The 2020 AICPA Forensic and Valuation Services (FVS) Conference held this past November was loaded with great speakers and interesting sessions—so much so that we can’t include everything. Here are some key takeaways from the early sessions we attended.
In BVR’s recent webinar, Power Panel: Live Expert Answers for Today’s Tough BV Questions, experts Jay E. Fishman, Michelle Gallagher, Ken Pia, and Jeffrey Tarbell covered various hot topics that affect the business valuation profession. These questions ranged from the basics, such as “What will 2021 look like?” to “What are your thoughts on the current state of the ESOP litigation environment particularly with the new administration coming in?” Here, we summarize five of the questions and answers. For more information, be sure to check out the complete recording and transcript of the session.
Could proposed changes to Companies House small-company filing requirements improve market data options for business valuers?
The Department for Business, Energy and Industrial Strategy’s (BEIS) reforms to Companies House filing requirements (first announced in September 2020) continues to move forward.
January 2021 Hardcover, PDF
Business Valuation Resources, LLC
What a year! In its 25 years, Business Valuation Update (BVU) has not seen anything quite like the year 2020. Virtually everything in the practice of business valuation changed, and BVU chronicled these developments as well as the latest thinking in methodologies, changes in regulations, court cases, new and updated resources, and practice-building ideas. Here’s a sampling of what we covered in 2020.
It’s always very informative and helpful to listen to judges talk about the valuation cases they hear. At its annual conferences, NACVA regularly presents sessions with judges. At its Business Valuation and Financial Litigation Super Conference in June, a session included a panel of four judges and one moderator. The panelists shared their views of when they detect potential problems with appraisers when they are on the witness stand.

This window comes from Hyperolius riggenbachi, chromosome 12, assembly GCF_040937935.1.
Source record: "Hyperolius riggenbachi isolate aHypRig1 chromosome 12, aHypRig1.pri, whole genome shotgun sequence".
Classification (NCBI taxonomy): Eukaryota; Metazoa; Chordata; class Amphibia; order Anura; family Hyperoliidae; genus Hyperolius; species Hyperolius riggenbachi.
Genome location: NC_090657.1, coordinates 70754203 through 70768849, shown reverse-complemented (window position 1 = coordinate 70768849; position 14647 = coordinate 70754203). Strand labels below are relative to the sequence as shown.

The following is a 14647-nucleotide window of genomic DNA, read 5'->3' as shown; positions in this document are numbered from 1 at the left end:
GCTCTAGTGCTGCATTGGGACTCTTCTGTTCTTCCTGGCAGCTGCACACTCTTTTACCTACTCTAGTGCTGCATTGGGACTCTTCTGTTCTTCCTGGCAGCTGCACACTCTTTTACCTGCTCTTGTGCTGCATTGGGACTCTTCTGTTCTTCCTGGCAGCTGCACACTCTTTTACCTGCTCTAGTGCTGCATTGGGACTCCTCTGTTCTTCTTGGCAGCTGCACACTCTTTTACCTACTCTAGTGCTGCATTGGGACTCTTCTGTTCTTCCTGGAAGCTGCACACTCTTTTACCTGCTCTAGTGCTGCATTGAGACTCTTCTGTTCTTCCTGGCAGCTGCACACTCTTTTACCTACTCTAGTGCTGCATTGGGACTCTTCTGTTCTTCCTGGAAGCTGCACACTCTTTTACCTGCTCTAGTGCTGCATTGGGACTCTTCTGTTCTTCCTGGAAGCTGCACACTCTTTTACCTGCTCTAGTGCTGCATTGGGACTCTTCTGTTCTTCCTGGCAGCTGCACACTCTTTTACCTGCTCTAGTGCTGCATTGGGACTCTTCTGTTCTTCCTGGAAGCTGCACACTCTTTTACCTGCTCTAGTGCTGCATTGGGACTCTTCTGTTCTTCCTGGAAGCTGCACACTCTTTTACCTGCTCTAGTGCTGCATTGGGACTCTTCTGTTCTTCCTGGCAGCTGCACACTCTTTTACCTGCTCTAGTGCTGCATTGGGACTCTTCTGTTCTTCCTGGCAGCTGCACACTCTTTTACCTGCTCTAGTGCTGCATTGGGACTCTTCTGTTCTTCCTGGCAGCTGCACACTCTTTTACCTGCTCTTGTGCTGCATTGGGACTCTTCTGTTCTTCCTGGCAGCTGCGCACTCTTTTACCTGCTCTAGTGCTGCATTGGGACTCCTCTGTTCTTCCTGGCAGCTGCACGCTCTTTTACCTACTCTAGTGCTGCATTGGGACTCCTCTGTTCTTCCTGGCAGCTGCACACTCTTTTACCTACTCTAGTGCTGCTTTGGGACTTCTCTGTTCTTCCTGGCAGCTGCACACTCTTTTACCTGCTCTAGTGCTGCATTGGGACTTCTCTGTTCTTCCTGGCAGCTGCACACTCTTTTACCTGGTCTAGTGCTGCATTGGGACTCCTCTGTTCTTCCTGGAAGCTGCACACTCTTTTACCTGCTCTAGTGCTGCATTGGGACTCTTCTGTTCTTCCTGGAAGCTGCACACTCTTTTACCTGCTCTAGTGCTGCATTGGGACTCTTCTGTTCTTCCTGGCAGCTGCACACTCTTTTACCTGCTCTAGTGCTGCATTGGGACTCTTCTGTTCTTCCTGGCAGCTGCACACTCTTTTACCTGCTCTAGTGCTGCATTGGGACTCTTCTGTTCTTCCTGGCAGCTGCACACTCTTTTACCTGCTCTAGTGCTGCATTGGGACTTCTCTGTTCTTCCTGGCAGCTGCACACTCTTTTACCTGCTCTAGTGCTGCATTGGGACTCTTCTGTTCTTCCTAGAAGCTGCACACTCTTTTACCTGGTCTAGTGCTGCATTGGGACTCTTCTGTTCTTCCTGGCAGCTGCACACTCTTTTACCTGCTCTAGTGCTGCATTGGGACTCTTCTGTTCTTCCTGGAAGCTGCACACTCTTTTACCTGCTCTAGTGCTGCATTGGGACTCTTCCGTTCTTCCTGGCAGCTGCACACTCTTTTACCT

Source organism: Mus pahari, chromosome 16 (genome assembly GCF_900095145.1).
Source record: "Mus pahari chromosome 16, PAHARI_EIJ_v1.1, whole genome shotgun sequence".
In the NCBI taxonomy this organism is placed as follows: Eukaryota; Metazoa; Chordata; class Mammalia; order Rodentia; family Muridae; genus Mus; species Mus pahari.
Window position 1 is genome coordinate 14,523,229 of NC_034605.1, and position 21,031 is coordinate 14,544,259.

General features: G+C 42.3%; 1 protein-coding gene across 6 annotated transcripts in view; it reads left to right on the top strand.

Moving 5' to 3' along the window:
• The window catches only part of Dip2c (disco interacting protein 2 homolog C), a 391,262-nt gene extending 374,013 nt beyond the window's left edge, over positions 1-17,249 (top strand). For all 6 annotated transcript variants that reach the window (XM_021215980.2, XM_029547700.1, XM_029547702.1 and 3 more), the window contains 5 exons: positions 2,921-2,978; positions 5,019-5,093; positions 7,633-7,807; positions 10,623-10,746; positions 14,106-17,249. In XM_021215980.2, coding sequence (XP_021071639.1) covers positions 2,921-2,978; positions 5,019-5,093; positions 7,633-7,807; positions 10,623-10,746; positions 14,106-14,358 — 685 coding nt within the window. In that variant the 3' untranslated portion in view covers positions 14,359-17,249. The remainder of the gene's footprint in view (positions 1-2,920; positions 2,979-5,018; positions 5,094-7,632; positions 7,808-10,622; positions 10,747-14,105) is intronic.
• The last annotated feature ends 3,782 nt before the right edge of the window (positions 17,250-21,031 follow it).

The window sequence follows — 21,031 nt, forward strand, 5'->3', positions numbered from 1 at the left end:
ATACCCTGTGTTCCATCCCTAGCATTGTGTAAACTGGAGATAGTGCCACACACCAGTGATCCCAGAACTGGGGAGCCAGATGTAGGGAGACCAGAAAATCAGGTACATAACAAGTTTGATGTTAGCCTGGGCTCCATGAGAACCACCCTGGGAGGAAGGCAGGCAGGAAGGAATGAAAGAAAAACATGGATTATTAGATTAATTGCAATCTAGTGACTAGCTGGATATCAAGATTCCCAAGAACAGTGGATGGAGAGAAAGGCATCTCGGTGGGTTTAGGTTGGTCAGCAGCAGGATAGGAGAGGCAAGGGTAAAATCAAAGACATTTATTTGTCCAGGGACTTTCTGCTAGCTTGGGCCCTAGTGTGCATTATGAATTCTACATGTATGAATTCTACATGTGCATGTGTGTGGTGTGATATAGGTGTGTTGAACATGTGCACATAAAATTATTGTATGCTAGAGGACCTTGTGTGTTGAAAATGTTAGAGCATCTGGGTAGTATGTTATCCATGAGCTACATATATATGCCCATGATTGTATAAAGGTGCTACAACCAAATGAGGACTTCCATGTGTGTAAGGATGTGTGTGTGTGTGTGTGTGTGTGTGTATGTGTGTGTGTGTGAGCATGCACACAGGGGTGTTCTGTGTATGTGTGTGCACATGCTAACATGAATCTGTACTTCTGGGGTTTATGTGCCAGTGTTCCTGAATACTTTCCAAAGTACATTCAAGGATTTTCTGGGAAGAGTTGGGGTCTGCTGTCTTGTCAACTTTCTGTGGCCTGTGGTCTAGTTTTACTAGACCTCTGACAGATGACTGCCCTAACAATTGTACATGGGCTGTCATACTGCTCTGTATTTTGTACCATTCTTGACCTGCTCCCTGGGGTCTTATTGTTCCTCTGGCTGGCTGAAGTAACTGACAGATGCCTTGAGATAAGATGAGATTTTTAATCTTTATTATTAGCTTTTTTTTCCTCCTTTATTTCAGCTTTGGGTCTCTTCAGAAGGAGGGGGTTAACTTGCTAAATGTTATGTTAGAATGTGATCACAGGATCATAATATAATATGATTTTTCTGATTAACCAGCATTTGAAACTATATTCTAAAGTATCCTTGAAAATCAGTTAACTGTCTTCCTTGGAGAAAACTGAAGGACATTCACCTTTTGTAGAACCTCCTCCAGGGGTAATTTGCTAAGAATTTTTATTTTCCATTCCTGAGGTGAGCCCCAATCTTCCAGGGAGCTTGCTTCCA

The final chapter on the impact of the pandemic on the full-service restaurant sector has yet to be written. In the meantime, thinking continues to evolve on conducting valuations in the current environment. In a new special report, What It’s Worth: Valuing Full-Service Restaurants, BVR covers the fundamentals and unique considerations for restaurant valuation—as well as how to assess the long-term outlook for consumer preferences and financial performance. Based on conversations, webinars, and conference sessions with many valuation experts, here are six pandemic-related issues you should consider.
We find it perplexing how often S corp. owners—who invest in their business with an eye on the future and carefully analyze the cost/benefit of every decision—take a short-term, simplistic approach to reasonable compensation: Just pick the lowest possible number to minimize payroll taxes.
Back in 2012, BVWire ran a news item reporting that the era of the business valuation generalist was over. Since then, this notion was reinforced in ongoing coverage. For example, we reported in 2015 that attorneys look for specialized skills when engaging an appraiser. Today, the advice to specialize continues to resonate.
September 2020 PDF
Business Valuation Resources, LLC
IVSC interviews European Financial Reporting Advisory Group on new intangibles reporting issues and other topics
The new interview on the interaction between European views on IASB standard-setting and the valuation professions is now available from IVSC.
NACVA recently held the first major multiday multitrack conference of the year online, and BVWire attended via the Zoom platform. We found excellent speakers, interesting sessions, and the technical details all went smoothly (attendees even received lunch credits via GrubHub).
Every company—large and small alike—now faces material risks related to data security and privacy concerns that need to be addressed when performing a business valuation. This is a challenging area for valuators because it is a complex issue and there is little guidance or empirical data to help quantify these risks. Fortunately, ideas and techniques are emerging to help pave the way to better understand and measure the impact of data security and cyber liability risks on the value of a business.
Financial analysts often start DCF valuations with ‘operating profit’ as stated on the enterprise’s income statement and then adjust prior to deriving enterprise values.
The International Valuation Standards Council (IVSC) has extended the comment period to 30 June for its IVS 230—Inventory Exposure Draft.
The IVSC’s newest IVS 230 Inventory Exposure Draft tackles several themes, with particular attention to changes in the top-down method.